The retreating shape paused, only to dart deeper into the gloom. Cresting the slope it winked out of sight. I ran after it. It seemed like the thing to do at the time. Skidding to a stop at the slope summit, I let out a surprised grunt. I could see down and far out into the forest. There was nobody down there, nothing but more trees. Fear whispered in my ear no humans are supposed to be Outside, but I shook it off. Such a thing was surely nothing but my imagination. No demon would be this close to the Temple. It would be like a human who wanted to live a long life doing a jig with their eyes closed on the edge of a cliff.

Then I saw it again. The shadowed figure was there when I turned around, but was at the bottom of the slope. My feet skipped back then there was no more floor.

I remembered the same time my head moved to where my feet had been, that I’d been standing on the apex of a steep and high slope. I went down. I tumbled backward and ended up rolling and rolling. The world churned around me, but leveled out abruptly as I crashed into the base of a tree at the slopes underside.

My arse was up in the air and my shins mashed against my forehead. Oh gods it hurt. I rocked my body until I fell onto my side, and pulled my legs back to curl them under me. I breathed in and out slowly, mentally checking myself over. Nothing felt broken. I sat up and stretched it out. No, nothing was broken. The pendant I wore around my neck pressed into my collarbone awkwardly. I fiddled with it until it hung properly, and the leather cord was no longer choking me.

I stood and rubbed at my head, then tried to get my bearings.

The slope was too steep to climb back up and I wasn’t much into rock climbing. Like most people I was reasonably tolerable of heights, up to a certain point and tolerable with deep water, up to a certain point. And even agreeable with confined spaces. Up to a certain point. Heights especially high were a stickler with me, despite my love of the things you could do when you were especially high. I had a way of pretending the floor was much closer than it truly was. Nevertheless, the slope was too high to pretend, so I was either going left or right. Determined to stay calm, I ignored the first curls of fear in my stomach. I hadn’t explored this far out into the forest yet and based on how long I had run for, I was at least ten miles from the Wall. I was not worried about the time; I could still get back for breakfast and with enough time to walk to class with Alex. Looking to the east the sky was lightening to blue, but the sunrise was always painfully slow. Classes did not start until the sun was in the sky.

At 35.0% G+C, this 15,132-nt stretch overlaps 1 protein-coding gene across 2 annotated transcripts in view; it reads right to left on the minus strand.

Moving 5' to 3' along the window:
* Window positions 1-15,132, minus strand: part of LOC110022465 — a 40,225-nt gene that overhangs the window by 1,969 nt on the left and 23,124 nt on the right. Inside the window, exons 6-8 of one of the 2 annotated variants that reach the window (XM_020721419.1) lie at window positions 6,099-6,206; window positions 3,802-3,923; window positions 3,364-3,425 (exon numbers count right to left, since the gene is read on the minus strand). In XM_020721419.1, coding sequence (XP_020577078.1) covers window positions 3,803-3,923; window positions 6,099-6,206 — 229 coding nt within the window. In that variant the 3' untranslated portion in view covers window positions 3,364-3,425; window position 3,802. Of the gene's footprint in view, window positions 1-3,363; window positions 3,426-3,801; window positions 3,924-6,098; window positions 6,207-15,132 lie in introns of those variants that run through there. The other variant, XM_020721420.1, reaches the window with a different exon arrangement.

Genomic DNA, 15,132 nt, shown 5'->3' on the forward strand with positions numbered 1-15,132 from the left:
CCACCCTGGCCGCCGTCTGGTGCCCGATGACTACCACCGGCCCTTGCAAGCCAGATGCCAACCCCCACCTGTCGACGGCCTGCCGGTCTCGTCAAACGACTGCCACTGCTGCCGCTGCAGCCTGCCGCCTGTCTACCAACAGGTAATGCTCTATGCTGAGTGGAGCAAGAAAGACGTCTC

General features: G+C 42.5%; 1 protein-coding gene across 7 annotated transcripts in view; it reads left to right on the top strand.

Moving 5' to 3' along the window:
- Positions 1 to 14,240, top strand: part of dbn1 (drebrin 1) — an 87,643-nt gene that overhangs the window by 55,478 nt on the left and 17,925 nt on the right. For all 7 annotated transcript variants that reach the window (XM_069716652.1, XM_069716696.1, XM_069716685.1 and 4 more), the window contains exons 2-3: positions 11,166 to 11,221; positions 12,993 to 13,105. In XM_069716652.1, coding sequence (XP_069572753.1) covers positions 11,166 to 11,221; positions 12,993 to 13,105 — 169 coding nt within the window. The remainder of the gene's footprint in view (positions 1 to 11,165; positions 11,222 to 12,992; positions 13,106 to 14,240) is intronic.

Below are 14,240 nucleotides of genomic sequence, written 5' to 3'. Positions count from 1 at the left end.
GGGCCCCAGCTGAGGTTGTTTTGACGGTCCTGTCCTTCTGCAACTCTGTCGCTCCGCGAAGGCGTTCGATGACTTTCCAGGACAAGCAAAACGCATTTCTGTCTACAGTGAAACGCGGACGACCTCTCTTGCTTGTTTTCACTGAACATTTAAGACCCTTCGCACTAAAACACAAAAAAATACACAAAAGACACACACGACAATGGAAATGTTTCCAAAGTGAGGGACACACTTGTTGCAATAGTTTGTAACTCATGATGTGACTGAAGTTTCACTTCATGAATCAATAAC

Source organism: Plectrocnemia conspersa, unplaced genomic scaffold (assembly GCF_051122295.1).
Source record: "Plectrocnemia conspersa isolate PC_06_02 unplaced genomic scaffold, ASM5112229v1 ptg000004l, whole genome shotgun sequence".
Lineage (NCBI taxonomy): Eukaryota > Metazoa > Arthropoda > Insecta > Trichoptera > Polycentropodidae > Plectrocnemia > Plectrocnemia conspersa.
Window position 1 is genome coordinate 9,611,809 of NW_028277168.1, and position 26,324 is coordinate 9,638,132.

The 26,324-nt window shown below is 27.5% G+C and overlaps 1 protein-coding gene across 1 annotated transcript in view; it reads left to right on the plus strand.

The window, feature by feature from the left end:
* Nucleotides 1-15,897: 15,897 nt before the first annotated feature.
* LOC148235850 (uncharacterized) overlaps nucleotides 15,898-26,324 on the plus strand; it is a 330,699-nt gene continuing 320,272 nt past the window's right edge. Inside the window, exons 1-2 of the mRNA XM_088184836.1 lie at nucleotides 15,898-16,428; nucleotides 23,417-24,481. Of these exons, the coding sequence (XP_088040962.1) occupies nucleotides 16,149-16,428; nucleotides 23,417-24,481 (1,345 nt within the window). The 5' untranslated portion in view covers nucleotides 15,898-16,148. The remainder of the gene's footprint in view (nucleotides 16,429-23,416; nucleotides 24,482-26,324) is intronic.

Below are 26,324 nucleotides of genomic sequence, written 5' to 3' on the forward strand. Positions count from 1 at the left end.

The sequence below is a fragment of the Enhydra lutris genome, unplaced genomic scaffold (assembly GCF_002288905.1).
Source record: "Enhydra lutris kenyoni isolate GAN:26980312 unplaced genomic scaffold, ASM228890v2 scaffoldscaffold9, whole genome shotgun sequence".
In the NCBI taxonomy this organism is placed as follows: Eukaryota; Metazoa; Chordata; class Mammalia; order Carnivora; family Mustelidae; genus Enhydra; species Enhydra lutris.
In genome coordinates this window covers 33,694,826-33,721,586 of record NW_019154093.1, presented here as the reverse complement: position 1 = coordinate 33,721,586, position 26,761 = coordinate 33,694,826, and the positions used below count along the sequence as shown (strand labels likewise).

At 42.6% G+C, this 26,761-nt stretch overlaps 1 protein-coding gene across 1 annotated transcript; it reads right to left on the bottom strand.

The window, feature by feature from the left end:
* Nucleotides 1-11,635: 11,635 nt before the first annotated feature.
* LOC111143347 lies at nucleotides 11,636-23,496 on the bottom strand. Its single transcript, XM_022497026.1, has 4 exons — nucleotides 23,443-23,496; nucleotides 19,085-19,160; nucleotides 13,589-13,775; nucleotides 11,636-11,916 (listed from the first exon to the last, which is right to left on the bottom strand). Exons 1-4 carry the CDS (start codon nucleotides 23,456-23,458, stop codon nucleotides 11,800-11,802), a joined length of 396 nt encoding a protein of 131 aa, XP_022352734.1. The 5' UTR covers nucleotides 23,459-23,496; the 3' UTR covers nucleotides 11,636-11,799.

I picked the straightest line through the trees as I could, and started off, my boots slapping muddy puddles riddling the way. In the early morning the forest was empty of human presence apart from its familiar visitor in me, but it was creepy now, like someone was watching.

A short while later it was clear I’d done something wrong. The trees were getting denser, and more closely packed together, like I was going further into the forest. I stopped and spun around. My first instinct was to go back. I was walking in a straight line, and I could go back to the slope base and start again. I had been walking in a straight line, hadn’t I? Those nasty curls of fear tickled my insides again. I started to walk back, but stopped after less than half a mile. I scanned the ground. Horrified at what I did not see, I knelt down to get a better look. To my dismay I could not see any footprints or other evidence I had passed this way. All Clerics were master trackers, bested only by shifters who changed into predators like big cats. As a Disciple I had been trained in the basics of tracking, of course, and at that moment I felt the bitter sting of failure. What I should have done the moment I felt lost is literally retraced my steps and started again. But I hadn’t